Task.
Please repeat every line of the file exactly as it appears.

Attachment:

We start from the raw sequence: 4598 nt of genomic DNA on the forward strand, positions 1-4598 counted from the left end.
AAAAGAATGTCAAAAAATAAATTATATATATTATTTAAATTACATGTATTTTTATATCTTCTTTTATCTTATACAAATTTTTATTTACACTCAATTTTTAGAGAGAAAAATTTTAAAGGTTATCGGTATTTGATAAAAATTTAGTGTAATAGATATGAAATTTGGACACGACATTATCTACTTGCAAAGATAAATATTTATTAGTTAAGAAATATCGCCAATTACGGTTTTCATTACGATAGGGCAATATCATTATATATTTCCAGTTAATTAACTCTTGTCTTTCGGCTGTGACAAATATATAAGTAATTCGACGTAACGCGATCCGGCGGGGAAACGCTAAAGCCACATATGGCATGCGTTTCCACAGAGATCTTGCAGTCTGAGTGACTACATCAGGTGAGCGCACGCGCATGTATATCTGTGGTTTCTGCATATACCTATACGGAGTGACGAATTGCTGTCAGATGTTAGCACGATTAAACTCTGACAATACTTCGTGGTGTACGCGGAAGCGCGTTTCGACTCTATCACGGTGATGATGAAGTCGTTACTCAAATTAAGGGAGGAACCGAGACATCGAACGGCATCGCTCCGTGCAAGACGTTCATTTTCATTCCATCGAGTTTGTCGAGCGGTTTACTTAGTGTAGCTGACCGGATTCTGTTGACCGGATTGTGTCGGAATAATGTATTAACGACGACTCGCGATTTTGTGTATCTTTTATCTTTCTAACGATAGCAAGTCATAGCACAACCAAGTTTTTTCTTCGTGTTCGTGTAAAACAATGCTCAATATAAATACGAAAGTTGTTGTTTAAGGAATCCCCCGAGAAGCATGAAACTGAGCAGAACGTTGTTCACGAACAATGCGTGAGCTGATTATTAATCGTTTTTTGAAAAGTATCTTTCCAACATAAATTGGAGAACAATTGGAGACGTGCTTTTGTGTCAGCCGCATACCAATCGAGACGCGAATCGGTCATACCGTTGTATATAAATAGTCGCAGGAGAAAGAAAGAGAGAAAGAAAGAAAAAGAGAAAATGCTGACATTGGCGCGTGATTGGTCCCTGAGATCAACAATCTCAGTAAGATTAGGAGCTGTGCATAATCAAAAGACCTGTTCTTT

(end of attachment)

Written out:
We start from the raw sequence: 4598 nt of genomic DNA on the forward strand, positions 1-4598 counted from the left end.
AAAAGAATGTCAAAAAATAAATTATATATATTATTTAAATTACATGTATTTTTATATCTTCTTTTATCTTATACAAATTTTTATTTACACTCAATTTTTAGAGAGAAAAATTTTAAAGGTTATCGGTATTTGATAAAAATTTAGTGTAATAGATATGAAATTTGGACACGACATTATCTACTTGCAAAGATAAATATTTATTAGTTAAGAAATATCGCCAATTACGGTTTTCATTACGATAGGGCAATATCATTATATATTTCCAGTTAATTAACTCTTGTCTTTCGGCTGTGACAAATATATAAGTAATTCGACGTAACGCGATCCGGCGGGGAAACGCTAAAGCCACATATGGCATGCGTTTCCACAGAGATCTTGCAGTCTGAGTGACTACATCAGGTGAGCGCACGCGCATGTATATCTGTGGTTTCTGCATATACCTATACGGAGTGACGAATTGCTGTCAGATGTTAGCACGATTAAACTCTGACAATACTTCGTGGTGTACGCGGAAGCGCGTTTCGACTCTATCACGGTGATGATGAAGTCGTTACTCAAATTAAGGGAGGAACCGAGACATCGAACGGCATCGCTCCGTGCAAGACGTTCATTTTCATTCCATCGAGTTTGTCGAGCGGTTTACTTAGTGTAGCTGACCGGATTCTGTTGACCGGATTGTGTCGGAATAATGTATTAACGACGACTCGCGATTTTGTGTATCTTTTATCTTTCTAACGATAGCAAGTCATAGCACAACCAAGTTTTTTCTTCGTGTTCGTGTAAAACAATGCTCAATATAAATACGAAAGTTGTTGTTTAAGGAATCCCCCGAGAAGCATGAAACTGAGCAGAACGTTGTTCACGAACAATGCGTGAGCTGATTATTAATCGTTTTTTGAAAAGTATCTTTCCAACATAAATTGGAGAACAATTGGAGACGTGCTTTTGTGTCAGCCGCATACCAATCGAGACGCGAATCGGTCATACCGTTGTATATAAATAGTCGCAGGAGAAAGAAAGAGAGAAAGAAAGAAAAAGAGAAAATGCTGACATTGGCGCGTGATTGGTCCCTGAGATCAACAATCTCAGTAAGATTAGGAGCTGTGCATAATCAAAAGACCTGTTCTTT